Users like that it functions well as a rice cooker, but it doesn’t give the rice a noticeable difference in taste. It does have a heavy and sturdy build since it’s made in Japan. Its self-cleaning setting also makes it easier to clean.

If it’s a deal breaker, know that its timer also only has a 24-hour setting and doesn’t really show you how long each function takes to cook. Its display can also be a bit dim, making it difficult to read. Its fan can also be a bit loud, but most users don’t mind the sound.

3. Tiger Induction Rice Cooker

The Tiger JKT-S10U Rice Cooker features the brand’s signature “tacook” function, which allows you to cook rice and one main dish simultaneously. You don’t have to worry about under or overcooking your dishes since it’s also equipped with the brand’s Automatic Cooking Logic function – which automatically monitors the pot’s temperature.

You can also choose between 11 menu settings, including plain rice, jasmine rice, slow cook, and porridge. Its powerful induction heating technology also allows you to ferment and bake bread, making it a multi-functional powerhouse.

Most users adore its functions since it’s easy and convenient to use. They also notice how it improves the flavor and texture of the rice, even when you’re using the plain rice setting. But the ultra setting is also highly recommended if you have the time and want to take it up a notch.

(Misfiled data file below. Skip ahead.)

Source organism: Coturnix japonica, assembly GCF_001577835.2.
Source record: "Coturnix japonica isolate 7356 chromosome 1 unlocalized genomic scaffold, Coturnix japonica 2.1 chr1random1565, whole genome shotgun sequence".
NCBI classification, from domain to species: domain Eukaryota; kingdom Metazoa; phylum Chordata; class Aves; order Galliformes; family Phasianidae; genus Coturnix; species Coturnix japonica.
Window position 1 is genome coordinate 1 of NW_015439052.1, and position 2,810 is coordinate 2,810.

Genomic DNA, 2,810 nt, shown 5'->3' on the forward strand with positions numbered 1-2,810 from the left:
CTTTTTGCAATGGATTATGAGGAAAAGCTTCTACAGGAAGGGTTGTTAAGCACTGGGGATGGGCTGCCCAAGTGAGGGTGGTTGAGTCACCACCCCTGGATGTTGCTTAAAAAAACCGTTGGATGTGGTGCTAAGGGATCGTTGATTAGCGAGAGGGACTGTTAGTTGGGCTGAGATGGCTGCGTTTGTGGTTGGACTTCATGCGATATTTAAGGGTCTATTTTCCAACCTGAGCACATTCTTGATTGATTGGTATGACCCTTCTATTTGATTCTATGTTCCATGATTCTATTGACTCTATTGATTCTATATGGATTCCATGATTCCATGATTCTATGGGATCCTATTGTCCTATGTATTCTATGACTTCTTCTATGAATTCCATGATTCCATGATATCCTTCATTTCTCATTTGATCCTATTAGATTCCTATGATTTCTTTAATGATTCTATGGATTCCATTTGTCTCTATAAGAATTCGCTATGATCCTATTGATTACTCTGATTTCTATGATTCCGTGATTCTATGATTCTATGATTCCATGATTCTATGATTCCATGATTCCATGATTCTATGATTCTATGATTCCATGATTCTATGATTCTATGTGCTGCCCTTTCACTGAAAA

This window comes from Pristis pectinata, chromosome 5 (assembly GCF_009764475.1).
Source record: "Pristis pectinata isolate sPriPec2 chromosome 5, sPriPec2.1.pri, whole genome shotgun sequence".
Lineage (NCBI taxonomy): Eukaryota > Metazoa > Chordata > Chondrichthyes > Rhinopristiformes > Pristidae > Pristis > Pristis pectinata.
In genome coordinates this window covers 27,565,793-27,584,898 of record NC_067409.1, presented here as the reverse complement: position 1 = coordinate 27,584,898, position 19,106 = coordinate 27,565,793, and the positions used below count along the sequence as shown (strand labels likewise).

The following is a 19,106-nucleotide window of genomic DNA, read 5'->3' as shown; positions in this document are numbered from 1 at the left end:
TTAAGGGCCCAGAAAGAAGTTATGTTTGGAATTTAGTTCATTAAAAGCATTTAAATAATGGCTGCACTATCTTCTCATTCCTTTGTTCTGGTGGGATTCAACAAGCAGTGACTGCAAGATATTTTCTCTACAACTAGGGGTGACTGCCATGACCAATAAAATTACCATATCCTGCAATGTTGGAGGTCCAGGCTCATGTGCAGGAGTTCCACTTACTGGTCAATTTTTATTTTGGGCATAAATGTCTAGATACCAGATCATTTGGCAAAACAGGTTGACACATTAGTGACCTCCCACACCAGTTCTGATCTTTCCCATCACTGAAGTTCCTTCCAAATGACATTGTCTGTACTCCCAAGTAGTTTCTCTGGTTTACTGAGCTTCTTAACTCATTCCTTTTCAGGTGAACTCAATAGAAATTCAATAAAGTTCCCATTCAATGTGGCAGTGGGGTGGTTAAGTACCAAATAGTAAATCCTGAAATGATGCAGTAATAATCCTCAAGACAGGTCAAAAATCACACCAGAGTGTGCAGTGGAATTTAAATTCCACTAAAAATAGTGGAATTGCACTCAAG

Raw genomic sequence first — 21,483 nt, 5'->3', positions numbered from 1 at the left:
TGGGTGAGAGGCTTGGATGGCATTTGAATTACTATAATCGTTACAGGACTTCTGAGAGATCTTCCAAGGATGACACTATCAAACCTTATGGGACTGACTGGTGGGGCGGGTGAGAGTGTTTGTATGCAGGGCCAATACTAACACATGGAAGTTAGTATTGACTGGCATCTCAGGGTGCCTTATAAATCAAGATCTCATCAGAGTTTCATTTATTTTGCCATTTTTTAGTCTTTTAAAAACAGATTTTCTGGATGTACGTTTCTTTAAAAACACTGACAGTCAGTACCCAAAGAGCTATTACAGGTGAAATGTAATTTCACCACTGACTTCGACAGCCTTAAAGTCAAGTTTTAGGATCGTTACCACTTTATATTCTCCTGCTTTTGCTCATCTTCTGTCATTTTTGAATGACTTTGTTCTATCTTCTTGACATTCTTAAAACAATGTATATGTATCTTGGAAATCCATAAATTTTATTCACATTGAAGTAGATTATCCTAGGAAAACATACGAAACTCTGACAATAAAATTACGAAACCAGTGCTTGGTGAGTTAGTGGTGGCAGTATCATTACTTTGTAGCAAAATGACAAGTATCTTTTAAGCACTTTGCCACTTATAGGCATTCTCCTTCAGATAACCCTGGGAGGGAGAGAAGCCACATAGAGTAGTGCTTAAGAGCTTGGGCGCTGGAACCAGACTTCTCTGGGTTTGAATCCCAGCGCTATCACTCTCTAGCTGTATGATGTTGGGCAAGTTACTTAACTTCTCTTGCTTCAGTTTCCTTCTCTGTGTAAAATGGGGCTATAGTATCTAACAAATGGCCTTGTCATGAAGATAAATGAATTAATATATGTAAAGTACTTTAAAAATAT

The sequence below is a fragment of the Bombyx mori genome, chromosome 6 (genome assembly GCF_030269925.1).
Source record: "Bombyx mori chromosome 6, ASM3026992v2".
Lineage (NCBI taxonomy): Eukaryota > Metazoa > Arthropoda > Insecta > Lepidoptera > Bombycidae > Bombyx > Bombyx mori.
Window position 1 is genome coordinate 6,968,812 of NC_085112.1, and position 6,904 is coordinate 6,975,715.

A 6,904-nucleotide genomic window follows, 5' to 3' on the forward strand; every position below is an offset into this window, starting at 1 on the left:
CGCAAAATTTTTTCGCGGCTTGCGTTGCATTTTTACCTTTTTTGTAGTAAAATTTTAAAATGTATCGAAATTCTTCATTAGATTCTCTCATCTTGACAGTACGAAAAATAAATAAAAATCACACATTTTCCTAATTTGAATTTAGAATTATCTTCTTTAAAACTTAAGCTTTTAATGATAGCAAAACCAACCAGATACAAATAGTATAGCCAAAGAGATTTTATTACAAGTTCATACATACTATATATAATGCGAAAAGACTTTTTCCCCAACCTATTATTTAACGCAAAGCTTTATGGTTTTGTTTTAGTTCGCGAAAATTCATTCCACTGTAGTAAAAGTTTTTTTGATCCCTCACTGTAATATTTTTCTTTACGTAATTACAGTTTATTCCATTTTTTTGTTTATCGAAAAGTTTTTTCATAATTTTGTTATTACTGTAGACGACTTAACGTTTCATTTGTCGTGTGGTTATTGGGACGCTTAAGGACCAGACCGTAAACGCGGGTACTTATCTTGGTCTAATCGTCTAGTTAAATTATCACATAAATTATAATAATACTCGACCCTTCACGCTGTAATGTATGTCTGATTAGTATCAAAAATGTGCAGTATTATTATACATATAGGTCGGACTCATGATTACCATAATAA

Users also like the detachable lid, so cleaning it is effortless. The only primary concern about Tiger’s induction rice cooker is that its inner pot tends to scratch and peel, which poses a risk of the coating incorporating into your food.

4. Tefal Induction Rice Cooker 

The Tefal RK7501 Delirice Compact Rice Cooker features Fuzzy Logic technology that automatically adjust the pot’s temperature and cooking time to produce the perfect rice.

It has 10 preset cooking programs including white rice, jasmine rice, congee, soup, slow cooking, and 12-hour keep warm.

Users like its clean and compact design and how easily it produces fluffy rice. But similar to the Sur la Table rice cooker, it also has no steam drain on the lid, so it can get messy after cooking.

Another downside is it’s currently only available on Tefal’s Singapore and Hongkong websites. But if you really want to try a Tefal rice cooker, they also have several non-induction variants available from other online sources.

5. Cuckoo Induction Rice Cooker